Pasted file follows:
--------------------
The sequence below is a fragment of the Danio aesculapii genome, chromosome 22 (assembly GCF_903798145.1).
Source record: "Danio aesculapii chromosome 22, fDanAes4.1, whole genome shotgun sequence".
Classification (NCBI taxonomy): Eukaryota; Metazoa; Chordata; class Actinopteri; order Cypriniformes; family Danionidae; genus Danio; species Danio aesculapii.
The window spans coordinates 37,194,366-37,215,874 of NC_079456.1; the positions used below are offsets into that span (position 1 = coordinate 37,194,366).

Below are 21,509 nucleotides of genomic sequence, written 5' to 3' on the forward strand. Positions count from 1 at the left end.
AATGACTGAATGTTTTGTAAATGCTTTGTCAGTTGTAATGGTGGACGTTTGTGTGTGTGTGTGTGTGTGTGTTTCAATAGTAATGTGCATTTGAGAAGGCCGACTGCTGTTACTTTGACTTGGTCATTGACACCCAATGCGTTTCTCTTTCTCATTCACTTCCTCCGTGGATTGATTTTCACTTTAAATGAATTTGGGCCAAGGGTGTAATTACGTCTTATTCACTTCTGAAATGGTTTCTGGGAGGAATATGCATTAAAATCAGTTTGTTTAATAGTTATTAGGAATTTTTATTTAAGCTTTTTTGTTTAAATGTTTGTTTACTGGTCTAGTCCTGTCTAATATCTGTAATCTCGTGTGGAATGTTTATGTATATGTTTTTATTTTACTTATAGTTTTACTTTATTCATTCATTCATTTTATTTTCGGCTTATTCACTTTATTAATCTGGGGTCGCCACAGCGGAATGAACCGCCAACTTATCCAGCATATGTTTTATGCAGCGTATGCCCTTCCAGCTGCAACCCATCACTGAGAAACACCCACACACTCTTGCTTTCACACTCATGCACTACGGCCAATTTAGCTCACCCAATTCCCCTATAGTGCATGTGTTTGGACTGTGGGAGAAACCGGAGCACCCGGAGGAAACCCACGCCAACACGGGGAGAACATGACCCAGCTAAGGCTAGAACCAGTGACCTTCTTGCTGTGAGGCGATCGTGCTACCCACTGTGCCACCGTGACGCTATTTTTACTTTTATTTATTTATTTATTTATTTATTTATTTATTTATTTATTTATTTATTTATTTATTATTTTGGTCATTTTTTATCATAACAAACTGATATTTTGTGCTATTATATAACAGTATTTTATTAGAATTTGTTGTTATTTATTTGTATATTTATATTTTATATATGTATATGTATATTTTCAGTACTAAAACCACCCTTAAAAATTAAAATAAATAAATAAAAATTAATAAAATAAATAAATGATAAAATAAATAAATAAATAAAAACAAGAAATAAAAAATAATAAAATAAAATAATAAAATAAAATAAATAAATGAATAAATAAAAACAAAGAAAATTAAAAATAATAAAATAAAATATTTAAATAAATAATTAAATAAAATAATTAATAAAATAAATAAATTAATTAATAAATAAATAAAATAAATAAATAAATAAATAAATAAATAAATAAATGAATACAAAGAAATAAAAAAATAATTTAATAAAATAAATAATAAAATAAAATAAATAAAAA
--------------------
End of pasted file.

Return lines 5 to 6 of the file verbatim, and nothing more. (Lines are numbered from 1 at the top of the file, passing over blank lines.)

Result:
Below are 21,509 nucleotides of genomic sequence, written 5' to 3' on the forward strand. Positions count from 1 at the left end.
AATGACTGAATGTTTTGTAAATGCTTTGTCAGTTGTAATGGTGGACGTTTGTGTGTGTGTGTGTGTGTGTGTTTCAATAGTAATGTGCATTTGAGAAGGCCGACTGCTGTTACTTTGACTTGGTCATTGACACCCAATGCGTTTCTCTTTCTCATTCACTTCCTCCGTGGATTGATTTTCACTTTAAATGAATTTGGGCCAAGGGTGTAATTACGTCTTATTCACTTCTGAAATGGTTTCTGGGAGGAATATGCATTAAAATCAGTTTGTTTAATAGTTATTAGGAATTTTTATTTAAGCTTTTTTGTTTAAATGTTTGTTTACTGGTCTAGTCCTGTCTAATATCTGTAATCTCGTGTGGAATGTTTATGTATATGTTTTTATTTTACTTATAGTTTTACTTTATTCATTCATTCATTTTATTTTCGGCTTATTCACTTTATTAATCTGGGGTCGCCACAGCGGAATGAACCGCCAACTTATCCAGCATATGTTTTATGCAGCGTATGCCCTTCCAGCTGCAACCCATCACTGAGAAACACCCACACACTCTTGCTTTCACACTCATGCACTACGGCCAATTTAGCTCACCCAATTCCCCTATAGTGCATGTGTTTGGACTGTGGGAGAAACCGGAGCACCCGGAGGAAACCCACGCCAACACGGGGAGAACATGACCCAGCTAAGGCTAGAACCAGTGACCTTCTTGCTGTGAGGCGATCGTGCTACCCACTGTGCCACCGTGACGCTATTTTTACTTTTATTTATTTATTTATTTATTTATTTATTTATTTATTTATTTATTTATTTATTTATTATTTTGGTCATTTTTTATCATAACAAACTGATATTTTGTGCTATTATATAACAGTATTTTATTAGAATTTGTTGTTATTTATTTGTATATTTATATTTTATATATGTATATGTATATTTTCAGTACTAAAACCACCCTTAAAAATTAAAATAAATAAATAAAAATTAATAAAATAAATAAATGATAAAATAAATAAATAAATAAAAACAAGAAATAAAAAATAATAAAATAAAATAATAAAATAAAATAAATAAATGAATAAATAAAAACAAAGAAAATTAAAAATAATAAAATAAAATATTTAAATAAATAATTAAATAAAATAATTAATAAAATAAATAAATTAATTAATAAATAAATAAAATAAATAAATAAATAAATAAATAAATAAATAAATGAATACAAAGAAATAAAAAAATAATTTAATAAAATAAATAATAAAATAAAATAAATAAAAA